I had to stop breastfeeding when the baby was 5 weeks old
I say had to, but really, it was a choice
That’s what motherhood is– choice after choice after choice
How will I mother in this moment?
How will I respond to the things that are out of my control today?

I had to decided to stop breastfeeding because 
It brought the looming, postpartum storm clouds even closer
And it was causing both physical and emotional pain

But let me be clear
You don’t need a reason to not breastfeed
If your truth is simply
I don’t want to

I knew I needed to stop breastfeeding
But the process of quitting
Was in many ways
Even more challenging
Than giving birth

In the weeks and months after giving birth
the woman’s body is an animal on its own journey
And trying to steer it in different directions
Feels like trying to direct a wild bull

But a woman knows where the bull needs to go
Down in the most intuitive parts of her body

Listen closely, can you feel it?
The discomfort in your belly 
The fogginess of your thoughts
The heaviness in your heart
When you’re not living in choice

So I made the choice
That it was time to stop

Intellectually, I was all in
I had read the stats and stories and successes about formula feeding
Emotionally, I was paralyzed
My instinct and intuition at war with each other
Further confusing my decision from one moment to the next

I’m doing the right thing, I stand firm in this choice
What if this is something I regret for the rest of my life?

Watching my milk supply slowly dwindling away
Something wild-eyed and animalistic inside me 
Panicked and thrashed and screamed

The baby needs this, she will die without it
You can’t let your milk disappear

I remember standing in the shower
Tears streaming down my face
Milk streaming down my belly
Trying so hard to listen to my inner voice
The chorus made up of my brain, heart, and stomach

Hugging myself, I whispered,
What do you need to heal from this? 
How can I help you be okay?

And the sudden compassion towards myself and my body
This animal that was hurting
Shifted everything

I started talking out loud to my body
The body that I didn’t recognize, but accepted as still mine

I thanked her for having such a strong drive to feed and protect the baby
I promised her it was okay let go

I told my body about how I was feeding the baby
Lovingly, constantly, and with milk that was devoured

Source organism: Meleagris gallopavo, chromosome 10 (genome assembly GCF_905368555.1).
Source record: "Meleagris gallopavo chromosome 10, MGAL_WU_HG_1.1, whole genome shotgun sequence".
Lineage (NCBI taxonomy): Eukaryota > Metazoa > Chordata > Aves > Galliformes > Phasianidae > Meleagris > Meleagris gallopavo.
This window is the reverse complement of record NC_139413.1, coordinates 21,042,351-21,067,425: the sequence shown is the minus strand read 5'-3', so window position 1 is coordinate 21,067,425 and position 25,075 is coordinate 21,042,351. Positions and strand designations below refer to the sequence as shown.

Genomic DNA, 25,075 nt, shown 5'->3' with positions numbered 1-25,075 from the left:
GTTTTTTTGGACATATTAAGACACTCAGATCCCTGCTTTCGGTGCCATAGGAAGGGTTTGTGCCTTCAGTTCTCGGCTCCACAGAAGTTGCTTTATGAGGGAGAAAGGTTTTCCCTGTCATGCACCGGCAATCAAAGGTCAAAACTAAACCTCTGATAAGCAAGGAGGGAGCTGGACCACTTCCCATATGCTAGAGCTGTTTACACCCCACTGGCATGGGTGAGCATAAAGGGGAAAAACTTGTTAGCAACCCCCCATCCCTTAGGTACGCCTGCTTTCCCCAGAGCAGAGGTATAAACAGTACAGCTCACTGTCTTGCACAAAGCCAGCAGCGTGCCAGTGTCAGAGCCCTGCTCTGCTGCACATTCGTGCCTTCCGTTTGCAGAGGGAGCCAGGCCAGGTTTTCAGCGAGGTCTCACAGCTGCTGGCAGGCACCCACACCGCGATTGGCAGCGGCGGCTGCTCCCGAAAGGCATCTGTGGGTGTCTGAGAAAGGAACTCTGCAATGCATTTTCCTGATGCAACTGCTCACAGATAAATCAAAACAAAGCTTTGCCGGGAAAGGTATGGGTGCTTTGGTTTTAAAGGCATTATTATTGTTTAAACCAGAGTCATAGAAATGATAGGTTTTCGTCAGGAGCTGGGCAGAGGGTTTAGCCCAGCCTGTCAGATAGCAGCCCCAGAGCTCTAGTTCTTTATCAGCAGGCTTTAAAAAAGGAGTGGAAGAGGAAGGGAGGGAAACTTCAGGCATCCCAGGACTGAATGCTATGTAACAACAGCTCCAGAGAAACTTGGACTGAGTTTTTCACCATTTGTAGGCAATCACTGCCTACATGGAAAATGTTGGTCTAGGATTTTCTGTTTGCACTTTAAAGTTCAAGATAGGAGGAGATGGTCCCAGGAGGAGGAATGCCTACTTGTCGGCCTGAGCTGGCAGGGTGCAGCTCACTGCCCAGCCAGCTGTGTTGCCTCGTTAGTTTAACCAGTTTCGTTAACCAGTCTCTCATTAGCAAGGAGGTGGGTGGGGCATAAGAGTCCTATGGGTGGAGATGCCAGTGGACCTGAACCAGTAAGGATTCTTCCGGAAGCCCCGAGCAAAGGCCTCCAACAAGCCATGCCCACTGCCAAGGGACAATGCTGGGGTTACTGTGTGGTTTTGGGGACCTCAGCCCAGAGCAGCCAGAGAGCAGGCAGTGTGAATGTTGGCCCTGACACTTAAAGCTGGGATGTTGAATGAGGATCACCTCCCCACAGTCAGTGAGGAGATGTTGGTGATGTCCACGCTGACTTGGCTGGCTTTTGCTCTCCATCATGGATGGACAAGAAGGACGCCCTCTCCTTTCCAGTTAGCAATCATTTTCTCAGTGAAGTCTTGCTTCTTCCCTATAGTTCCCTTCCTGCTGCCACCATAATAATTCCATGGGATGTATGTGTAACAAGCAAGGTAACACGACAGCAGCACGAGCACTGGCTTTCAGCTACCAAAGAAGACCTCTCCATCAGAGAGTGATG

Even if it wasn’t homemade

I commended my body for her awareness of others’ needs
Even as she was bleeding and hurting
In unimaginable ways

Every day I talked to my body
As if she were a wounded, worried, and scared animal
That I had rescued from a shelter

I talked to her in soft tones, dressed her in soft clothes, asked her soft questions
And intently listened for her soft, whimpered answers

I made her a playlist of songs that I knew she would enjoy
Songs that we would sing to the baby during every bottle feeding

While formula feeding,
I paid attention to the happy squeaks that the baby made
The contentment in her eyes
The “milk drunk” faces
And the rooting she still did
To find the nipple of the bottle

I realized that I was providing for her,
Even if the milk wasn’t mine
I saw that providing for this child emotionally,
Which I could now do in the wake of freedom from breastfeeding,
Was more powerful
Than anything my breasts could contribute

After all
What are a few antibodies
Compared to connected, safe, unwavering
And motherly

I noticed
That my baby and I were bonding
In all the same ways that I saw my breastfeeding friends
Bonding with their babes

She cried out for me
Soothed in my arms
Smiled at me
And nuzzled up to me
In all the ways
One could dream of

And I was present in my joy
Because I was no longer restrained
By the cords and the suctions and nursing bras
That were suffocating me before

I stopped trying to suppress the feelings of guilt that would sometimes seep in
And accepted the experience for what it was–
Grieving over a loss

And one thing I know about grief is that you can’t ignore it
And pretend it’s not there
The only way around it is through it
So through it I journeyed

I reminded myself that just because something feels hard and guilt-inducing
Doesn’t mean it’s the wrong thing to do

I sat in the nursery and pictured my infant in different life stages
Young child
Young Adult

I thought about what she might be like
And the challenges and hurdles we’d have to overcome together
This is but our first hurdle, my love
I whispered in her tiny ear

I felt proud that I had chosen the path
That would allow me to connect more deeply
And authentically
With this baby who needed connection
Just as much as she needed milk

Years from now when this infant is loud and vibrant and silly 
When she fills my days with too many words and messes
I will smile thinking back to those days in the nursery

How the milk she drank felt like the most important thing
And now
Not even a thing

I love you and you’re okay
I say simultaneously
To my body
And to my baby

I love you and you’re okay

3 thoughts on “Formula

  1. Hi, Courtney. No matter which topic you choose, you turn it into a work of art and contemplation. This subject is a perfect example. While it is about many things, it is also about coming to honor ourselves, our bodies, our experiences, our inner demons and our spirituality. No one is exempt from that responsibility regardless of the form in which it presents itself.
    Thank you. One request, post more often!!!!

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